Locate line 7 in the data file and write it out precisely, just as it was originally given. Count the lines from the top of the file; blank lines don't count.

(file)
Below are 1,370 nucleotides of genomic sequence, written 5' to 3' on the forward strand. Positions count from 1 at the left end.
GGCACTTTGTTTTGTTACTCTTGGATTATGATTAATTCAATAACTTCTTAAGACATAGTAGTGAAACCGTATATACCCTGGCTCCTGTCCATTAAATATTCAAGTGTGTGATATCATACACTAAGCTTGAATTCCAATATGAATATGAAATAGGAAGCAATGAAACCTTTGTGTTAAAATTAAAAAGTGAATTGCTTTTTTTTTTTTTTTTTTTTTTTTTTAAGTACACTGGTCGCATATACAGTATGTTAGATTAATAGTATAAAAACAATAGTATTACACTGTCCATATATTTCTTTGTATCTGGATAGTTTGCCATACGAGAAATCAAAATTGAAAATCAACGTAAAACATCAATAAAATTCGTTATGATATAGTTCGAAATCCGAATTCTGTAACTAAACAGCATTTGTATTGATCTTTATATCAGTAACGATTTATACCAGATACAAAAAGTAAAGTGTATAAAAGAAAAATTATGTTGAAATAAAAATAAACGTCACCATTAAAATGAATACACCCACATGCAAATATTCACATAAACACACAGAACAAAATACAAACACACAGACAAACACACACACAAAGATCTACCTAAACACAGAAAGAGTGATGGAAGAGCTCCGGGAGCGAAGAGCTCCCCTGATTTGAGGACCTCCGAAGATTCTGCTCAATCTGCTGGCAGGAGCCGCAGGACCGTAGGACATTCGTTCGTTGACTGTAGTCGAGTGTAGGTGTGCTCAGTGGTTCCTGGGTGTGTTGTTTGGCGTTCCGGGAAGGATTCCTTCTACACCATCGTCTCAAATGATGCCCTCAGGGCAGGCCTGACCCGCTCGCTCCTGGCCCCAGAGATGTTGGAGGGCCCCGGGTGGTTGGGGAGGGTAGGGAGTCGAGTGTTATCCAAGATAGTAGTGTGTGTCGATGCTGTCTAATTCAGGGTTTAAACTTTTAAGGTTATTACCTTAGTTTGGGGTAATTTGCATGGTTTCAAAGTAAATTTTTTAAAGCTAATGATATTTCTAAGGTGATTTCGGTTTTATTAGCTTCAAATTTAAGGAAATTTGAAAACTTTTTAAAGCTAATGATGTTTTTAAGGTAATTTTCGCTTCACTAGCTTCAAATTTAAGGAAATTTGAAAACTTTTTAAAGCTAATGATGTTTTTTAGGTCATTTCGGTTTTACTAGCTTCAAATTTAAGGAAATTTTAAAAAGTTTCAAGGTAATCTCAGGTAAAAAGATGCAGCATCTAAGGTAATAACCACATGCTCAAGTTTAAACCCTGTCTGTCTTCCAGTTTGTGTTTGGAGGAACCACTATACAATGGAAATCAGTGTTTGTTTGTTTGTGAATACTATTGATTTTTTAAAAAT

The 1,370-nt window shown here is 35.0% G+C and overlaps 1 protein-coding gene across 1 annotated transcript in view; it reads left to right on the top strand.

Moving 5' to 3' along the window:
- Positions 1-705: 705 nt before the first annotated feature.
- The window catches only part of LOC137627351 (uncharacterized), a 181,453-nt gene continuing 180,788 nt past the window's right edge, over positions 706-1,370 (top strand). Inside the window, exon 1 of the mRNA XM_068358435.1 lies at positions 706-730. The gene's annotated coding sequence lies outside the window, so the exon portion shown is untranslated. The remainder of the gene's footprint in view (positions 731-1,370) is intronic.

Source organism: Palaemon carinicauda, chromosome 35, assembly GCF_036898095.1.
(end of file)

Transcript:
Source organism: Palaemon carinicauda, chromosome 35, assembly GCF_036898095.1.